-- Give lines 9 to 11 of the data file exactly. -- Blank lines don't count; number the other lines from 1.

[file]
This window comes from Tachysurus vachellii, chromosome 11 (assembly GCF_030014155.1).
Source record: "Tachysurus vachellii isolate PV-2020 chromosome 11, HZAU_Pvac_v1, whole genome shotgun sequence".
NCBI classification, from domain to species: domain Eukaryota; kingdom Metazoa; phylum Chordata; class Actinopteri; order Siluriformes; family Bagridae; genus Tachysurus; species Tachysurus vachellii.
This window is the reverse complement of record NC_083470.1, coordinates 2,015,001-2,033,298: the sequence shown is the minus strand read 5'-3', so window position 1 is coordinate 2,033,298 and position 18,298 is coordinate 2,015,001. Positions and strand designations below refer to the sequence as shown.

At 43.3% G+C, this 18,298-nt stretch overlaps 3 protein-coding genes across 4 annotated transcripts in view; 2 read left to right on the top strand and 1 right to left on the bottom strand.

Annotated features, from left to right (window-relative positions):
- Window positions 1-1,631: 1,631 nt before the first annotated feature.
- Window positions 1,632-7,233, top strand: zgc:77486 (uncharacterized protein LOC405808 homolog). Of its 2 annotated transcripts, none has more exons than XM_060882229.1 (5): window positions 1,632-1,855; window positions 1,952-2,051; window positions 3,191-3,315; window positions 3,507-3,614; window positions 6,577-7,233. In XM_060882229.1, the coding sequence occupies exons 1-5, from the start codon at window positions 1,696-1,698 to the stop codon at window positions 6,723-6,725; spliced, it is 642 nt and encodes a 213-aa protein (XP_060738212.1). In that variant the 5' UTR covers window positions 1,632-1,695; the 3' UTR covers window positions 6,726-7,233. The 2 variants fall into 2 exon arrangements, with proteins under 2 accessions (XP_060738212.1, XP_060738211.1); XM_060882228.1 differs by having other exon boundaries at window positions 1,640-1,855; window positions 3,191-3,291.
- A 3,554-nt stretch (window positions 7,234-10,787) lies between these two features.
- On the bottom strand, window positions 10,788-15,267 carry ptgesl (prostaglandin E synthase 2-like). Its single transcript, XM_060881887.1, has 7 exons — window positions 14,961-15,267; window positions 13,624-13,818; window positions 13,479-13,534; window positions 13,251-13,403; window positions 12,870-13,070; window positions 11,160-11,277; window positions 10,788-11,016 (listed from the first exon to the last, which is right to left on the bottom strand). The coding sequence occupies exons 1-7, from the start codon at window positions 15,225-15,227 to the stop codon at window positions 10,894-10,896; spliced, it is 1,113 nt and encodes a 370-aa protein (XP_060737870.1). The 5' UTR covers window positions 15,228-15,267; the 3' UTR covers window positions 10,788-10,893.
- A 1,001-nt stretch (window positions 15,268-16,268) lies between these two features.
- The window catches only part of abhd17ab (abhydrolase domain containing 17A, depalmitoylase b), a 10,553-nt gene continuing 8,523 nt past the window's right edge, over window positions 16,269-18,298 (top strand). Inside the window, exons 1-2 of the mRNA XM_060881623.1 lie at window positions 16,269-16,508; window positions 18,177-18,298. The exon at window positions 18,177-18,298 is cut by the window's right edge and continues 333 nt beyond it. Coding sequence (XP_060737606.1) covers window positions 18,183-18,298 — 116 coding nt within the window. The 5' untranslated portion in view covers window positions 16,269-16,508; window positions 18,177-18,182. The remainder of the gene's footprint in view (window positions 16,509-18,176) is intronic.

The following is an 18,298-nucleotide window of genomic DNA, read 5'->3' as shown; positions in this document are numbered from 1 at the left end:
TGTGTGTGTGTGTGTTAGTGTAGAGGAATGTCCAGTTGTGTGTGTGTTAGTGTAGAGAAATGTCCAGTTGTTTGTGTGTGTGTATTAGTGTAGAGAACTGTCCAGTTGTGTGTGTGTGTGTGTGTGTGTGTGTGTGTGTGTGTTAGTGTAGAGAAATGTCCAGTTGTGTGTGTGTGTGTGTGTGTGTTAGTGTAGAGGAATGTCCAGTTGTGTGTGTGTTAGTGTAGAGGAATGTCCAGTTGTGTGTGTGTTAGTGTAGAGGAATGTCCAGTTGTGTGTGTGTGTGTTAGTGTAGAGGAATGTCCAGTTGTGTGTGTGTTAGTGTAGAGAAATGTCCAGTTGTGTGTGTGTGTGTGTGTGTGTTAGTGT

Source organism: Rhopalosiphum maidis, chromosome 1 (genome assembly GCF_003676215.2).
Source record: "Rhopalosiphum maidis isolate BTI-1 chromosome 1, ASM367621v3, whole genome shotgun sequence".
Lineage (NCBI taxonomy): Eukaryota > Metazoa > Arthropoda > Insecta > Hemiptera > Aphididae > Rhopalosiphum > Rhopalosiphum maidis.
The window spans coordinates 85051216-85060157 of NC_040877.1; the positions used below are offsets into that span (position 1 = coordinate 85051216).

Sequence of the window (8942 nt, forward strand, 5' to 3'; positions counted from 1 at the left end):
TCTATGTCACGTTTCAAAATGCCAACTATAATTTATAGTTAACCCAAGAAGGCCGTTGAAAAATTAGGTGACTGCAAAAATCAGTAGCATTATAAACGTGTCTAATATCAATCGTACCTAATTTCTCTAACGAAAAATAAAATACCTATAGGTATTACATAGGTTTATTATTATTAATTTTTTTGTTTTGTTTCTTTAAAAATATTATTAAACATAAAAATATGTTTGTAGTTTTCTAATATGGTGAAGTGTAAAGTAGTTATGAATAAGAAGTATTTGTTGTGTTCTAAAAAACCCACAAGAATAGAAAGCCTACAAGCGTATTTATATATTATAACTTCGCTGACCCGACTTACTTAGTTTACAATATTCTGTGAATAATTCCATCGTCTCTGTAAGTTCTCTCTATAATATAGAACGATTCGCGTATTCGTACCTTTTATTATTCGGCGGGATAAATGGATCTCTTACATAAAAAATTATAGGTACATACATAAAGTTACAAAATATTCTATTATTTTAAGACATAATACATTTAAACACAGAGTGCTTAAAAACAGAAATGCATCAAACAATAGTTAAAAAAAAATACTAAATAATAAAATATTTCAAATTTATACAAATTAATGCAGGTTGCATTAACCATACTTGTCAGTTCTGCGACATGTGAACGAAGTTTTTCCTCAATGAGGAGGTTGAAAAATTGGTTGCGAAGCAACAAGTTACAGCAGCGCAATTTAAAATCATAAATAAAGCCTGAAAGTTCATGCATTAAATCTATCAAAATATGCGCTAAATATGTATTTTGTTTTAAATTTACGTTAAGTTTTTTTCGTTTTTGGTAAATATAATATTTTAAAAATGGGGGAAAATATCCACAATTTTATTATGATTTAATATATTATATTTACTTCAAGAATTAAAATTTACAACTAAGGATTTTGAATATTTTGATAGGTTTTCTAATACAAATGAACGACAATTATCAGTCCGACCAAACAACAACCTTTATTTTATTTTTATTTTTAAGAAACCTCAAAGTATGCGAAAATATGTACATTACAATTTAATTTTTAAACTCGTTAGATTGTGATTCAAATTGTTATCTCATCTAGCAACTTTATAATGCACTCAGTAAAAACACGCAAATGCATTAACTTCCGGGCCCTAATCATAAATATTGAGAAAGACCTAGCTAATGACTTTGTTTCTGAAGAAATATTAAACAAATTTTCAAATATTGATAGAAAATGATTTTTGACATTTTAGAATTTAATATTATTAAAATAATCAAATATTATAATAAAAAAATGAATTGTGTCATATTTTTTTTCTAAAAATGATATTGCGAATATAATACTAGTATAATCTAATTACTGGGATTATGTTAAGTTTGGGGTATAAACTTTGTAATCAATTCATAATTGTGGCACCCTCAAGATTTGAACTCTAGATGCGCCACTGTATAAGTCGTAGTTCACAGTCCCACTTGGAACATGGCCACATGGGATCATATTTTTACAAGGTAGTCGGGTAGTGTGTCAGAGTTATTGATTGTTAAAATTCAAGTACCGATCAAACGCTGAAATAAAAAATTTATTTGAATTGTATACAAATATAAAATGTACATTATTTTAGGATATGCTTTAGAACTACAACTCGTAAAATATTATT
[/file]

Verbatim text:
- A 3,554-nt stretch (window positions 7,234-10,787) lies between these two features.
- On the bottom strand, window positions 10,788-15,267 carry ptgesl (prostaglandin E synthase 2-like). Its single transcript, XM_060881887.1, has 7 exons — window positions 14,961-15,267; window positions 13,624-13,818; window positions 13,479-13,534; window positions 13,251-13,403; window positions 12,870-13,070; window positions 11,160-11,277; window positions 10,788-11,016 (listed from the first exon to the last, which is right to left on the bottom strand). The coding sequence occupies exons 1-7, from the start codon at window positions 15,225-15,227 to the stop codon at window positions 10,894-10,896; spliced, it is 1,113 nt and encodes a 370-aa protein (XP_060737870.1). The 5' UTR covers window positions 15,228-15,267; the 3' UTR covers window positions 10,788-10,893.
- A 1,001-nt stretch (window positions 15,268-16,268) lies between these two features.